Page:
Popular Science Monthly/Volume 5/September 1874/The Chain of Species III
|THE CHAIN OF SPECIES.|
Part III.—The Passage from Annulosa to Mollusca.
ANOTHER plan, however, is proposed, which seeks to connect Annulosa and Mollusca as successive stages in the progress of evolution from the simplest types and stages necessary to be taken in order to reach the highest development. This is the chain: Evolution of Protozoa directly into Annulosa; or first into the cœlenterate type and these into the annulose, either of which routes seems feasible and easy; then Annulosa into Mollusca; and then Mollusca into Vertebrata. Pursuing this road, the only difficulty of importance is the passage from the articulate or annulose form to the mollusk. Enough has already been said to furnish the key to all the other transitions, and the few brief minutes left us must be devoted to this really obscure problem. If the bridge erected here is practicable, it puts a different aspect upon the whole question, and reflects light backward and forward on every link of the chain.
As remarked, the only real difficulty is to connect annulosa and mollusca. For from cephalopods it is easy to develop the vertebrate type, by elongating the ventral aspect of the creature; and bringing down therewith the ventral portion of the cephalic appendages, which subsequently assume, or rather return to, the place and functions of lateral limbs to the main trunk; the other cephalic appendages, properly belonging to the neurohæmal axis, easily taking the form and offices of œsophagus, branchiæ, and even internal bronchial apparatus. Evolution of amphioxus in this way, from some lost octopus is easier to account for than from salpidæ, as proposed by recent authors; even if amphioxus is a vertebrate animal, which is exceedingly doubtful. But the difficulty is to get to cephalopods.
It is confessedly easy to pass from the cœlenterate type to the annulose—or, in the old style, from Radiata to Articulata.
Nothing is more manifest in Nature than that she never loses the effect of a habit—never gives up a plan—never resigns the use of means and tools once adopted. When we have arrived at the involute cell as the type of the endothentic series—the animal kingdom—nothing is more obvious than the compounding of the simple form to constitute the rest of the kingdom. Nor is it necessary to suppose that the compounding takes place by any other means than that already observed in the case of exothentic creatures. If vegetal cells multiply and compound by a gemmating and fissiparous process, so also does the endothentic and celœnterate type.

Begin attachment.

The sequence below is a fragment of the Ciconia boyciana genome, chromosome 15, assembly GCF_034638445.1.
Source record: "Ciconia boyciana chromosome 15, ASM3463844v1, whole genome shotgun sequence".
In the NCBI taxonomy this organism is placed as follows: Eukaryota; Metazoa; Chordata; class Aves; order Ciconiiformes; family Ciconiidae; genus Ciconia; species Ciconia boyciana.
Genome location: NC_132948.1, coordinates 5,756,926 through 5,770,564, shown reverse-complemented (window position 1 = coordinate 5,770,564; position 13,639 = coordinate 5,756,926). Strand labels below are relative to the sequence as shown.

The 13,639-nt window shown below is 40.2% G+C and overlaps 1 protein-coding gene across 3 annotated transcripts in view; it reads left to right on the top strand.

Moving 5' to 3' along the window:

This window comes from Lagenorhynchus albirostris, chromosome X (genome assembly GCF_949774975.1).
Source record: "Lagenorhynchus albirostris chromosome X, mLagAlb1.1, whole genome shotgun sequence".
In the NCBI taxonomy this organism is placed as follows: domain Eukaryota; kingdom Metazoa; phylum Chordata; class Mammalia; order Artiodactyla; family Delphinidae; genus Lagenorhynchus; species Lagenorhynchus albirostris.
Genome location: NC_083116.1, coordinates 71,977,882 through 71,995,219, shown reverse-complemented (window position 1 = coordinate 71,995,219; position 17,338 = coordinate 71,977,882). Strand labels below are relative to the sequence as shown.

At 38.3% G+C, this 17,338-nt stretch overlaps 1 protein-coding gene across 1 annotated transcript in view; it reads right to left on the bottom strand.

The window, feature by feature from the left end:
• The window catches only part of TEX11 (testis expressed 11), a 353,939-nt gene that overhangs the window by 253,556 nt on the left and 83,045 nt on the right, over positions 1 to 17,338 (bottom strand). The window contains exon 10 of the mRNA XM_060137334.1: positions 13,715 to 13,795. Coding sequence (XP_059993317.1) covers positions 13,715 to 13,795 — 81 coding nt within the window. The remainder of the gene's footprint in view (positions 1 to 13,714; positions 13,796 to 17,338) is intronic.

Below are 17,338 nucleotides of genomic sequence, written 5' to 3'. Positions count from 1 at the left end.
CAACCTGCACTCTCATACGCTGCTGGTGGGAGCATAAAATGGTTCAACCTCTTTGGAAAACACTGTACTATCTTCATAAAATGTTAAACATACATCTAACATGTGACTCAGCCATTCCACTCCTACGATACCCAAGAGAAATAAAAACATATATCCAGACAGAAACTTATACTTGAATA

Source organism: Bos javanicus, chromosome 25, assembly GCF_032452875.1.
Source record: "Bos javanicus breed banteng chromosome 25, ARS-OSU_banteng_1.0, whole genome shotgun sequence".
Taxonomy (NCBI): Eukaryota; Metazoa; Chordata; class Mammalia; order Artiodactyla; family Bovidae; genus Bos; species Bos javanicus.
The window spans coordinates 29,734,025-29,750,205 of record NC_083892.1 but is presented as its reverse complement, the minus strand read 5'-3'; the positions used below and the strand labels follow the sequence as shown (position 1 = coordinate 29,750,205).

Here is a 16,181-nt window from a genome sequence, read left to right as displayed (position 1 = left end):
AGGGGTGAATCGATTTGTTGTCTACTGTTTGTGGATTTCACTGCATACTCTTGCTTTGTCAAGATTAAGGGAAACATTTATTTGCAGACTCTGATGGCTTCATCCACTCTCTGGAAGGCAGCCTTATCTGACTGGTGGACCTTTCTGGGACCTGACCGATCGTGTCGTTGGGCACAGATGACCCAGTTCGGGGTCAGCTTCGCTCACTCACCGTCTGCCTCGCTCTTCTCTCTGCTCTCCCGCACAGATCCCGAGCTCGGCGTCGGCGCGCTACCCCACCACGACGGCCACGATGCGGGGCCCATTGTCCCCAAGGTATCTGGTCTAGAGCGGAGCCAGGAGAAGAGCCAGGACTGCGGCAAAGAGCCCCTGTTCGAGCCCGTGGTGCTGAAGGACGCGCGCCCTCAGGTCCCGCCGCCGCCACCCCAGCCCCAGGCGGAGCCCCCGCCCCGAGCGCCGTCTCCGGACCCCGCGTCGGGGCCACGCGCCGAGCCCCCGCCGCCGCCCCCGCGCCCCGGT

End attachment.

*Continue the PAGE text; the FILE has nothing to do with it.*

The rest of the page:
Mr. Spencer has shown, triumphantly, how this may take place even mechanically. A simple endothen becomes two by ordinary growth, until division is forced at some median point, exactly as in the case of a cell. When the separation is complete we say this is an increase by gemmation. When there is differentiation without separation, we call it compounding—or, as Mr. Spencer has it, an aggregation. The same two great laws of aggregation and segregation, which rule in all things else, present themselves here also in explanation of the phenomena of life. As presented in annulose and annuloid creatures, the compounding is a segmentation. For an annulose or articulate segment is nothing else but one of the simple elements of a compound structure, of which the distinction of the parts is less pronounced. In sponges, in corals, in compound ascidians, the segregation is far advanced—the compounding is very evident. In these it is not denied any more than in the analogous compounding displayed in mosses, ferns, and trees. For, according to the laws of vegetal life already reviewed, every leaf, every node, is a distinct creature, and the bud of the node its progeny. But it is not at first sight so obvious that the real law of all creatures constituted of rings and joints is the law of compound association. It is difficult, without some reflection, to admit that every segment in these is a modification of the original unicellular creature—the mono-segmentarian from which the aggregation sprang. Yet the most casual anatomist cannot fail to perceive that each section in annulosa is but a repetition of the same structure with all its organs and appendages. Even where there are modification and differentiation of function, the structure is always and evidently identical—perfectly homologous.